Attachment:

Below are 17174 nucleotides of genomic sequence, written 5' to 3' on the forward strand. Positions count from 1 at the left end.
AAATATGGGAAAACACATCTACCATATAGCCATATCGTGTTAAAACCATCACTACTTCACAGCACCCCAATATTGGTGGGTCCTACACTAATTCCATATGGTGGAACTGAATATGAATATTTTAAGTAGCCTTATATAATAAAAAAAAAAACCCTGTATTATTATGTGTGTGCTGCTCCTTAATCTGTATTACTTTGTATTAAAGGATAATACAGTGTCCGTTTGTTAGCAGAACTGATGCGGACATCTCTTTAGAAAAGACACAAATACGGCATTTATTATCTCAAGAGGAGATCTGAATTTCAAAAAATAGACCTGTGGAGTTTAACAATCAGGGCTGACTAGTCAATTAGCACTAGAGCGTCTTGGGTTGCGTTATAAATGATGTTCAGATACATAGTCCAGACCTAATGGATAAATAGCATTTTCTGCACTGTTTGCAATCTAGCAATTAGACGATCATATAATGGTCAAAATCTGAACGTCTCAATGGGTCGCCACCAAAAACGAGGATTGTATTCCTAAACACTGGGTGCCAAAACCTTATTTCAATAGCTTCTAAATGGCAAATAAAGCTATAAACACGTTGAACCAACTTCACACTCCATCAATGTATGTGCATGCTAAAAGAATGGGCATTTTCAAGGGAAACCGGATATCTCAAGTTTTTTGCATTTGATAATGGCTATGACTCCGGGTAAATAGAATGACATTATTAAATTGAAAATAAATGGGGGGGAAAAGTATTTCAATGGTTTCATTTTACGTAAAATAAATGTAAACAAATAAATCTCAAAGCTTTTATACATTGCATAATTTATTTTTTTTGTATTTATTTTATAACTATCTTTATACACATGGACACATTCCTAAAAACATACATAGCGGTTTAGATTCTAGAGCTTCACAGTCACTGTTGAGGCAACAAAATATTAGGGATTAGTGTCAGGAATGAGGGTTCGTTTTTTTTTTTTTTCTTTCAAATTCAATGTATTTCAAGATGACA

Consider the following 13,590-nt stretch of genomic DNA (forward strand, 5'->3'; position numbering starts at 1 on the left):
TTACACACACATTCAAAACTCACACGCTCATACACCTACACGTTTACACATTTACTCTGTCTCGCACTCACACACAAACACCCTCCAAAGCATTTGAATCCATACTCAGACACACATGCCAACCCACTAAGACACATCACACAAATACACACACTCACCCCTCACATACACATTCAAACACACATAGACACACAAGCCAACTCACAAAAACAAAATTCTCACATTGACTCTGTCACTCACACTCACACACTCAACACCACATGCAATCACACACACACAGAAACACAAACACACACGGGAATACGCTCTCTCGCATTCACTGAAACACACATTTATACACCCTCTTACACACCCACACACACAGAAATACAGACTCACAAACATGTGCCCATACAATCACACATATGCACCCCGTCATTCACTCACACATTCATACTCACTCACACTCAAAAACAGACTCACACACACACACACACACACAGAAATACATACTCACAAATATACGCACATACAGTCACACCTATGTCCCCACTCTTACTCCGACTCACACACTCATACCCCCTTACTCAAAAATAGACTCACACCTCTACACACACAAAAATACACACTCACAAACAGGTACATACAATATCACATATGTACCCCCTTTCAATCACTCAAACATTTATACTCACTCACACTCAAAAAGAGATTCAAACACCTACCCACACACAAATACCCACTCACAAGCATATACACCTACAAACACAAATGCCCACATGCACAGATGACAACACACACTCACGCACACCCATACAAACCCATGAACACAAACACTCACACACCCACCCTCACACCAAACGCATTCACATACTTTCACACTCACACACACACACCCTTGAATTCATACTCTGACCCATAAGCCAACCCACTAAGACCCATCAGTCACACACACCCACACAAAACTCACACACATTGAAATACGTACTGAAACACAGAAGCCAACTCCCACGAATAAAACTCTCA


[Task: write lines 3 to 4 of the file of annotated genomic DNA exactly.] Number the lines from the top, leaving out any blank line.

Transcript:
Consider the following 13,590-nt stretch of genomic DNA (forward strand, 5'->3'; position numbering starts at 1 on the left):
TTACACACACATTCAAAACTCACACGCTCATACACCTACACGTTTACACATTTACTCTGTCTCGCACTCACACACAAACACCCTCCAAAGCATTTGAATCCATACTCAGACACACATGCCAACCCACTAAGACACATCACACAAATACACACACTCACCCCTCACATACACATTCAAACACACATAGACACACAAGCCAACTCACAAAAACAAAATTCTCACATTGACTCTGTCACTCACACTCACACACTCAACACCACATGCAATCACACACACACAGAAACACAAACACACACGGGAATACGCTCTCTCGCATTCACTGAAACACACATTTATACACCCTCTTACACACCCACACACACAGAAATACAGACTCACAAACATGTGCCCATACAATCACACATATGCACCCCGTCATTCACTCACACATTCATACTCACTCACACTCAAAAACAGACTCACACACACACACACACACACAGAAATACATACTCACAAATATACGCACATACAGTCACACCTATGTCCCCACTCTTACTCCGACTCACACACTCATACCCCCTTACTCAAAAATAGACTCACACCTCTACACACACAAAAATACACACTCACAAACAGGTACATACAATATCACATATGTACCCCCTTTCAATCACTCAAACATTTATACTCACTCACACTCAAAAAGAGATTCAAACACCTACCCACACACAAATACCCACTCACAAGCATATACACCTACAAACACAAATGCCCACATGCACAGATGACAACACACACTCACGCACACCCATACAAACCCATGAACACAAACACTCACACACCCACCCTCACACCAAACGCATTCACATACTTTCACACTCACACACACACACCCTTGAATTCATACTCTGACCCATAAGCCAACCCACTAAGACCCATCAGTCACACACACCCACACAAAACTCACACACATTGAAATACGTACTGAAACACAGAAGCCAACTCCCACGAATAAAACTCTCA